There are three main strategies to get out of the coronavirus lockdown, but each exposes us to the risk of a second wave of infections and further blocks if things do not go as planned.
Bans, curfews and restrictions on daily life for half of the planet's population have become the new normal. But as we adjust to these coronavirus measures, what prospect is there of returning to the "old normal"? What is the exit strategy from the coronavirus?
If you are hoping for a return to your old life, I have good news and bad news: it will happen, but I don't think soon. "It is absolutely true that government consultants and researchers are considering the issue of a coronavirus exit strategy". To say it is the epidemiologist Mark Woolhouse of the University of Edinburgh, UK. But what will the exit strategies of the different nations be? The lack of coordination at the international level could lead to problems of "patchy" infections.
The lockdowns that many nations are enduring are a short-term strategy to reduce the average number of infections and stop their exponential growth. With a term you've heard for weeks, "flattening of the curve". The approach aims to prevent hospital overload, reduce the number of deaths and buy time to increase beds, understand the virus and find new treatments.
However, blocking is not a long-term strategy.
"We want to get out of the way because of all the damage it is doing, economically and psychologically," he says. Woolhouse. But removing the restrictions can cause the infection rate to grow exponentially again.
Developing an exit strategy, therefore, becomes a question of determining the best time to eliminate the restrictions and the actions to be taken to keep a return of infections under control.
Don't count on the vaccine
One thing is clear: we can't count on a vaccine to get us out of this. It takes many months to develop an effective one, if we can do it. And then waiting for a vaccine is not a strategy: it is more in the field of hope.
So how to get out of the way without unleashing a dangerous second wave of infections among people who weren't exposed to the virus the first time? A second wave like this is "highly likely," he says Susy Hota, Medical Director of the Infection Prevention and Control Program at the University Health Network of Toronto, Canada.
Sure, each second wave is likely to be less severe than the first, Woolhouse says.
"With any new virus emerging, the first wave is always the worst. Then it becomes much more manageable." For example, from the Zika outbreak from 2015 to 2016, subsequent outbreaks tend to fade due to the detection and control measures currently in place, as well as a greater degree of immunization in the population.
The exit strategy must therefore include a plan to manage a second wave. There are three ways to do this: we can call them upkeep, build, and shield.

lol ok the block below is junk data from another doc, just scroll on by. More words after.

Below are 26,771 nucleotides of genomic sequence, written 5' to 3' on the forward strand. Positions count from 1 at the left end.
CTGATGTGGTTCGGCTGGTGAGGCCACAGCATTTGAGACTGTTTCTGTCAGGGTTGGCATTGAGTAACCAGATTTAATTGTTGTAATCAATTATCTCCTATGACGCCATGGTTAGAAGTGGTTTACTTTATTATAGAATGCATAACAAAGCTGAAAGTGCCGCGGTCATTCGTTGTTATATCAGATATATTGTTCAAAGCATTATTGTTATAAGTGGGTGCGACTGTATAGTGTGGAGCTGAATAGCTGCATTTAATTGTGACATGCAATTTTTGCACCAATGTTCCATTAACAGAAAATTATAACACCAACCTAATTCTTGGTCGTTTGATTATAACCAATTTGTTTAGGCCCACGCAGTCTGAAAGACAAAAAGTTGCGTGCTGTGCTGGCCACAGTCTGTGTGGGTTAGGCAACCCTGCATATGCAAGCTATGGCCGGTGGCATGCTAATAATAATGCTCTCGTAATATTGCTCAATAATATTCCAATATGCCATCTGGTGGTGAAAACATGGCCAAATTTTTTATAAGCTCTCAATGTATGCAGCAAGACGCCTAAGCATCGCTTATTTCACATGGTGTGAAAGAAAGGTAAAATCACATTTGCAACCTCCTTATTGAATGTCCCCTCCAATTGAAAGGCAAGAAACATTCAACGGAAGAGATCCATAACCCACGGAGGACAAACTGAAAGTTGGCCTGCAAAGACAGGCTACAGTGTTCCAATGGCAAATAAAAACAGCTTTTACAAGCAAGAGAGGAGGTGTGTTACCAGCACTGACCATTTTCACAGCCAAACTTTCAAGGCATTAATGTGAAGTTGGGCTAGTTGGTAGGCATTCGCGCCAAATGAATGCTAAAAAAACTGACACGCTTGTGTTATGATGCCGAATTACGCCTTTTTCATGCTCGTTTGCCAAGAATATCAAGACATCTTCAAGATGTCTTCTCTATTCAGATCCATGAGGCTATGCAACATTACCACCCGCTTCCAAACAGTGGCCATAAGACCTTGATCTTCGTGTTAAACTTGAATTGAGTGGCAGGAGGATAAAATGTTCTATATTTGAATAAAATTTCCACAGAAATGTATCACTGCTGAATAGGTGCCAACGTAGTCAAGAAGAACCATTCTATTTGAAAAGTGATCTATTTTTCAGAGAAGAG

The maintenance strategy is long-term: blocking until the rate of new infections approaches zero. Even if waiting for an infection rate close to zero risks imposing a block for a long time.
In phase two, when the rate falls, off the block and aggressive containment strategy. This means diagnosing second wave cases as quickly as possible, isolating them, tracing their contacts, and isolating them too to cut off all new transmission lines.
This requires developing a far better ability to trace contacts than we do today.
The second strategy, building, buys health services time to recover from the first wave and have the ability to deal with the second. In wealthier nations, the limiting factors of health services are beds, equipment, and intensive care personnel. So this strategy involves a block long enough to allow for these 3 factors. In phase two, gradually release the restrictions and deal with the second wave, hopefully with a much lower death rate. But how much ICU capacity does it take to achieve this? It's a hard question. And one wrong answer can cost many, too many lives.
Option three, the shield, is to abruptly end the block, extensively protecting those who are arguably the most vulnerable to the virus. This means finding ways to ensure the safety of the elderly, immunosuppressed and sick with other diseases. Succeeding requires widespread community screening to find out who is contagious (especially asymptomatic ones) and make sure they don't come into contact with vulnerable people.
Another element of this exit strategy from the coronavirus is the development of antibody tests to identify medical personnel and health workers who have already recovered and therefore with less risk of infecting others.
The effect would be to reduce critical cases and deaths. Reduce the pressure on hospitals while allowing for the famous "herd immunity". Covid-19 could continue to affect (and rarely kill) young people with no other health conditions. However, protection would reduce the number of cases among the most vulnerable people, allowing health services to better treat them.
Which exit strategy is more valid?
The choice between these three strategies largely depends on some unknowns. In particular, the speed with which a population exceeds the threshold of healed necessary for herd immunity. It is the time when enough people have acquired antibodies to the virus and prevent it from rapidly circulating in the population.
We still don't know if recovery from covid-19 make you immune to the virus in the long term. But even if immunity were only temporary, when enough people recover, herd immunity will slow or stop its spread for a while.